I tried posting the following comment on Thomas Knapp's blog, but was told (by the blogging software, not by Tom, I assume) "Your comment contains too many links and will not be added."
I love books with footnotes, and I like webpages with links.
Tom said (and I have no idea which post this comment was attached to):
1) The Constitution was broken before the ink was dry on it, both in construction (slavery, for example) and implementation (even the first three presidents, whose dedication to the country is difficult to doubt, found it impossible, or at least undesirable, to work within its constraints). There is no past constitutional candyland in which the thing was given full effect -- ever.
2) While there are overlaps between libertarianism and the content of the Constitution, libertarianism and constitutionalism aren't the same thing. Tactically, it may make sense to hold our opponents to the Constitution and to operate within its constraints ourselves ... but it's not scripture, it's not sacred, and a society moving in a libertarian direction will eventually find itself up against the choice of whether to heavily amend it or to simply overthrow it in favor of something entirely new.
In a nutshell, I use a pro-Constitution "tactic." But I also advocate abolition. (I think this is the original post.)
Here's how I put it in my comment -- with all its links:
I agree with you 200%, by which I mean, I may believe it more fanatically than you.
In my campaign I use the tactic of holding my opponent to his Oath of Office. Virtually no politician keeps his oath, and the Constitution is now just a fiction.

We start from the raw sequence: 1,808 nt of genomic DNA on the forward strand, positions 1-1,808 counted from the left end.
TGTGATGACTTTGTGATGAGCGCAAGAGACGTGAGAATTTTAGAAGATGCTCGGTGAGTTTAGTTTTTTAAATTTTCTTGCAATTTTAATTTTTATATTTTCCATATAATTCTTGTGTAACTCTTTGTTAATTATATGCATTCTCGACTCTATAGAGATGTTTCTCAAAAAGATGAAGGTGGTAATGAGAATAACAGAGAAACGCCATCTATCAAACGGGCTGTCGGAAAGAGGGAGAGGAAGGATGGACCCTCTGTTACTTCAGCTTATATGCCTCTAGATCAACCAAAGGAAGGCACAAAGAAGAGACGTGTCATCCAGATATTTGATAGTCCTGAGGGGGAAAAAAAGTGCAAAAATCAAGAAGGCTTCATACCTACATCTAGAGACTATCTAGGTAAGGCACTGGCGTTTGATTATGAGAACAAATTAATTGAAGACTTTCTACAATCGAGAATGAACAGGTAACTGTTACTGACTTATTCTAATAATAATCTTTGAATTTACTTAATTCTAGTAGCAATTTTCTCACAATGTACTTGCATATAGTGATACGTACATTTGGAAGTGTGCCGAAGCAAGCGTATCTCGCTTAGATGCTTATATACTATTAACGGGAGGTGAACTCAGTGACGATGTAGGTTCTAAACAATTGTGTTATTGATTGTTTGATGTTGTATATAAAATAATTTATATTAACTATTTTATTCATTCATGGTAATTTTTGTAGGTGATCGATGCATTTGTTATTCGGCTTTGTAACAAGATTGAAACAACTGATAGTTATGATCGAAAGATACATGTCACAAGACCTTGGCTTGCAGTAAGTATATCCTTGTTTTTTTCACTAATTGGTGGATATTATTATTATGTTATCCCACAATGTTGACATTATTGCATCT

Every Signer of the Constitution, if he were here today, would confess the Constitution has completely and utterly failed to keep its objectives of preventing the government from becoming a Tyranny worse than the one we declared independence from in 1776. The Founders would surely work to abolish the Constitution and the government it created.
I would like to imagine that they would see (better than we do) that it isn't just the Constitution that failed, but it's the entire concept of "the government." Having abolished the Constitution and the federal government, they would not seek to replace it.
I don't think libertarians are going to make any real progress toward "political prosperity" (an old-fashioned term) unless we arouse Americans to Abolish the Federal Government entirely, and move to a state of "anarchism" (with a more marketable name).
It's like we're trapped in a spider web. We can struggle against the web, and "Reform" movements stretch the web temporarily in one direction or another, but we're still stuck -- until we achieve a collective will to break free of the web entirely.
That collective will won't develop without someone advocating for it.
Limited reforms -- like "making the Bush tax cuts permanent" -- make tyranny permanent.
And limited reforms and efforts to "shrink the size of government" continually fail. I have the Center for Small Government pledge on my website. It's just a "tactic." But Cloud and Howell failed to end the Income Tax in Massachusetts. I think it's because too many people feel that such efforts -- and all efforts to achieve "smaller" government -- will "lead to anarchy."
Most Americans don't want to go down that road.
We have to convince Americans to go down that road all the way, or the journey will never start.
(But I'm probably venting on the wrong blog. Apologies and thanks!)